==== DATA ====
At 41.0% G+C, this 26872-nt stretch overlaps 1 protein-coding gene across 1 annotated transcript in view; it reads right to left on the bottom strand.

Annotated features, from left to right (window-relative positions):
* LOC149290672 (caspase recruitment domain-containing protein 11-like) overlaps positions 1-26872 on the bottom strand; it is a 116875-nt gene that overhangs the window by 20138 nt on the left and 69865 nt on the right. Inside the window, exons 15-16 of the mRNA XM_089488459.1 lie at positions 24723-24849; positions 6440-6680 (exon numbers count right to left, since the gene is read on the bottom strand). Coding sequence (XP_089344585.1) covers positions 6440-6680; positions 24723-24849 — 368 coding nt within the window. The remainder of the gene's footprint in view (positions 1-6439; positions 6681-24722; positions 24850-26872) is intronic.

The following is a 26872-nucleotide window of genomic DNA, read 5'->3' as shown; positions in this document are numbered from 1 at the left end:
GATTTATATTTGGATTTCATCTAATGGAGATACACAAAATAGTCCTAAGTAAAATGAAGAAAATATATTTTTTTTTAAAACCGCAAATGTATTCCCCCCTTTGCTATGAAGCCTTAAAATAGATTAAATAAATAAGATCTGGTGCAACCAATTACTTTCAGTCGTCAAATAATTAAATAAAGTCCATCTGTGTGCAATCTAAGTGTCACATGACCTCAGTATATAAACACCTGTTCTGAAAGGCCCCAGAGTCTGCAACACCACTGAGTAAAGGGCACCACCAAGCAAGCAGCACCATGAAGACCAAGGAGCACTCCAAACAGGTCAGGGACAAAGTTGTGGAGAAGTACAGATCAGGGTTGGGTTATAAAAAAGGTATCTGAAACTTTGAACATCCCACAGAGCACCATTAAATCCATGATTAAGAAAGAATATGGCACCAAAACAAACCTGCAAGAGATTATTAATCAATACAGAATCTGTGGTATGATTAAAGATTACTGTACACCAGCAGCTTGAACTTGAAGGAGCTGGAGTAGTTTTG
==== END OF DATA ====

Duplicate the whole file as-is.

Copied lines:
At 41.0% G+C, this 26872-nt stretch overlaps 1 protein-coding gene across 1 annotated transcript in view; it reads right to left on the bottom strand.

Annotated features, from left to right (window-relative positions):
* LOC149290672 (caspase recruitment domain-containing protein 11-like) overlaps positions 1-26872 on the bottom strand; it is a 116875-nt gene that overhangs the window by 20138 nt on the left and 69865 nt on the right. Inside the window, exons 15-16 of the mRNA XM_089488459.1 lie at positions 24723-24849; positions 6440-6680 (exon numbers count right to left, since the gene is read on the bottom strand). Coding sequence (XP_089344585.1) covers positions 6440-6680; positions 24723-24849 — 368 coding nt within the window. The remainder of the gene's footprint in view (positions 1-6439; positions 6681-24722; positions 24850-26872) is intronic.

The following is a 26872-nucleotide window of genomic DNA, read 5'->3' as shown; positions in this document are numbered from 1 at the left end:
GATTTATATTTGGATTTCATCTAATGGAGATACACAAAATAGTCCTAAGTAAAATGAAGAAAATATATTTTTTTTTAAAACCGCAAATGTATTCCCCCCTTTGCTATGAAGCCTTAAAATAGATTAAATAAATAAGATCTGGTGCAACCAATTACTTTCAGTCGTCAAATAATTAAATAAAGTCCATCTGTGTGCAATCTAAGTGTCACATGACCTCAGTATATAAACACCTGTTCTGAAAGGCCCCAGAGTCTGCAACACCACTGAGTAAAGGGCACCACCAAGCAAGCAGCACCATGAAGACCAAGGAGCACTCCAAACAGGTCAGGGACAAAGTTGTGGAGAAGTACAGATCAGGGTTGGGTTATAAAAAAGGTATCTGAAACTTTGAACATCCCACAGAGCACCATTAAATCCATGATTAAGAAAGAATATGGCACCAAAACAAACCTGCAAGAGATTATTAATCAATACAGAATCTGTGGTATGATTAAAGATTACTGTACACCAGCAGCTTGAACTTGAAGGAGCTGGAGTAGTTTTG